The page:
Thursday, November 19, 2009

Bring a loved one, friend, or Doula for continuous support

All images Courtesy: Google Images

This is the second time Aruban Breastfeeding Mamas is participating in Lamaze International's Healthy Birth Blog Carnival. These "Blog Carnivals" are based on Lamaze International's - The six Lamaze healthy birth practices. The third healthy birth practice is

Bring a loved one, friend, or Doula for continuous support

Having emotional, physical,comforting and informational support during labor can be empowering and can prove to be a blessing to the laboring woman. We will answer the following questions throughout the course of this blog, ; What are the benefits of having someone there to support me during labor? Why should I consider childbirth education classes and encourage my labor partner to attend with me? What is a Doula, and why should I consider hiring one? When meeting with a prospective labor Doula, what questions should I ask?

Benefits of having your partner/loved one/best friend there with you
 When a woman has an informed, caring and experienced labor support team/person there during childbirth it helps the mother to feel safer, more comfortable and relaxed during labor. Research supports that when a woman is calm, positive and assured about her labor, it increases the body's production of  hormones that ease the pain of contractions and help a mother to cope better.Women who are fully supported physically as well as emotionally, report feeling better and more satisfied about their birthing experience.

Why should I consider childbirth education classes and encourage my labor partner to attend with me?
Childbirth Education classes is a wonderful resource that can provide you and your labor partner with knowledge of pregnancy and childbirth, and can be a place to go to find support during pregnancy and get to know other pregnant couples/women. Childbirth Education classes offer a variety of benefits to you as well as your partner, even in subsequent pregnancies. If you have any questions and you need trust-worthy and current information, you can turn to your Childbirth Educator to provide the answers for you or will guide you to websites or books that contain the answer. In CBE (childbirth education) classes you will be taught the normal physiology and progression of pregnancy and childbirth and breastfeeding basics. Also included are coping strategies for pain and/or anxiety during labor. It's important that you as well as the person supporting you during labor (be it your partner, mother, sister or best friend) attend these classes together. Many a women report 'forgetting' what they learned in their class once labor begun. In such instances, a well educated and well informed labor partner can help the laboring mother to recall and implement all that she has learned.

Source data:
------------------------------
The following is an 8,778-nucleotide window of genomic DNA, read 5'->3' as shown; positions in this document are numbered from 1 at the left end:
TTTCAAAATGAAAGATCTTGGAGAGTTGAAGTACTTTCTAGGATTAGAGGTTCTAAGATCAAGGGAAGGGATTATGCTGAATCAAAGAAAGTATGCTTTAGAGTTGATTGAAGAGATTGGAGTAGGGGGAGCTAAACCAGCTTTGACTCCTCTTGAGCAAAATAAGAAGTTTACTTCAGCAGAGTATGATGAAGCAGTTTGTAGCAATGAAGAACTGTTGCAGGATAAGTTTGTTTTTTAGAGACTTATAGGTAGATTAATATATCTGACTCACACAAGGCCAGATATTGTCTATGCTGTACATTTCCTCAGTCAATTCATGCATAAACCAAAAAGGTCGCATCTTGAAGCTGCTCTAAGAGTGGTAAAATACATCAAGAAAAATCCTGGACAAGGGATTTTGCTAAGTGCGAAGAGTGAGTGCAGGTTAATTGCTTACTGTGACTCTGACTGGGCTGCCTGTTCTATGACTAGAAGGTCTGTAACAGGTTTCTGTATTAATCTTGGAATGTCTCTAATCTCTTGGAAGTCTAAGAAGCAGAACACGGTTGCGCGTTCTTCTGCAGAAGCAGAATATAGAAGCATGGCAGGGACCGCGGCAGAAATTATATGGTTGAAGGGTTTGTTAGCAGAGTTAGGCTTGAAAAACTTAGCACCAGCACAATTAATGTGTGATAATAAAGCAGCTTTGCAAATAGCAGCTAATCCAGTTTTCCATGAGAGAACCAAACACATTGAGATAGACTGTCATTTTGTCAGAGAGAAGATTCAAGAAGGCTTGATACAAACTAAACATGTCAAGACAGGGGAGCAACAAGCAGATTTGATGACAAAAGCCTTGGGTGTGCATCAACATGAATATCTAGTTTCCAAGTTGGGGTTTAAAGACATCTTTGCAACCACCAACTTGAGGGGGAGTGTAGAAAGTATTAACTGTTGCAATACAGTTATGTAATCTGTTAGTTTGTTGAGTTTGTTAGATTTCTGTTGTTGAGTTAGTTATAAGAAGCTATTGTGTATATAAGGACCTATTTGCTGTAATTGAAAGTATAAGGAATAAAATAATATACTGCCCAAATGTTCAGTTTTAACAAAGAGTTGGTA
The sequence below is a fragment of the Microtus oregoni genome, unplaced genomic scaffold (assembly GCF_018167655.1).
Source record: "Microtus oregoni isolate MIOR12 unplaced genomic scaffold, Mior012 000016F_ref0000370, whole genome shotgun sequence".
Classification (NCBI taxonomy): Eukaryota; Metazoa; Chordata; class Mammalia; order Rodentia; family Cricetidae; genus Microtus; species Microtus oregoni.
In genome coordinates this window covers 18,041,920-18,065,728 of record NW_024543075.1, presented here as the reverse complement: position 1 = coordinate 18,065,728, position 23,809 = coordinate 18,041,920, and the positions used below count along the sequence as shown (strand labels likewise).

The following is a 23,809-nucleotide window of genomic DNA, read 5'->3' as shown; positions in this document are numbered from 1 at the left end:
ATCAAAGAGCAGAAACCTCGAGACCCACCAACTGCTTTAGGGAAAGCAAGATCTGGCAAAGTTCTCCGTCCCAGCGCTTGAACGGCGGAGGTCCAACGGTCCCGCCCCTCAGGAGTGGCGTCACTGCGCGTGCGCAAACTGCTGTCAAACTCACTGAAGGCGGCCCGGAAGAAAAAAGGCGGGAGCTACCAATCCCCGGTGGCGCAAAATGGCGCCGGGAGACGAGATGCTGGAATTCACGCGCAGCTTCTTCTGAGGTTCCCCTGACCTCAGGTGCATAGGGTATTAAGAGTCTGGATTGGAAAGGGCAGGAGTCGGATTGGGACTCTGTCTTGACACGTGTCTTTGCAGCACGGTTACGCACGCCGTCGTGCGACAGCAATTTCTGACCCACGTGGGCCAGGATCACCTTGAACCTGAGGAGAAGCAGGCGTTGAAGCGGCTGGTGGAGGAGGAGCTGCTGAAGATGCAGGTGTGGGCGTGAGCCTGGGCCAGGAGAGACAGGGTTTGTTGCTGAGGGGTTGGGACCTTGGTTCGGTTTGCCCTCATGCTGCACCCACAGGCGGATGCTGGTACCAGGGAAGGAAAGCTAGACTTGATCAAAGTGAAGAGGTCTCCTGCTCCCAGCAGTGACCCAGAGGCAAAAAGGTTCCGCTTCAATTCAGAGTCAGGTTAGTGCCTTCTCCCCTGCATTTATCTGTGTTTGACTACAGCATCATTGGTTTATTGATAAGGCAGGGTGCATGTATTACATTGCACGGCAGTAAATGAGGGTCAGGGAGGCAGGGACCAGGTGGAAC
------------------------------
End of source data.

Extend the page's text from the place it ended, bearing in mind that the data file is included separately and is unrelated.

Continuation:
What is a Doula, and why should I consider hiring one?

The word "doula" comes from the ancient Greek meaning "a woman who serves" and is now used to refer to a trained and experienced professional who provides continuous physical, emotional and informational support to the mother before, during and just after birth; or who provides emotional and practical support during the postpartum period.

A Birth Doula
  • Recognizes birth as a key experience the mother will remember all her life
  • Understands the physiology of birth and the emotional needs of a woman in labor
  • Assists the woman in preparing for and carrying out her plans for birth
  • Stays with the woman throughout the labor
  • Provides emotional support, physical comfort measures and an objective viewpoint, as well as helping the woman get the information she needs to make informed decision
  • Facilitates communication between the laboring woman, her partner and her clinical care providers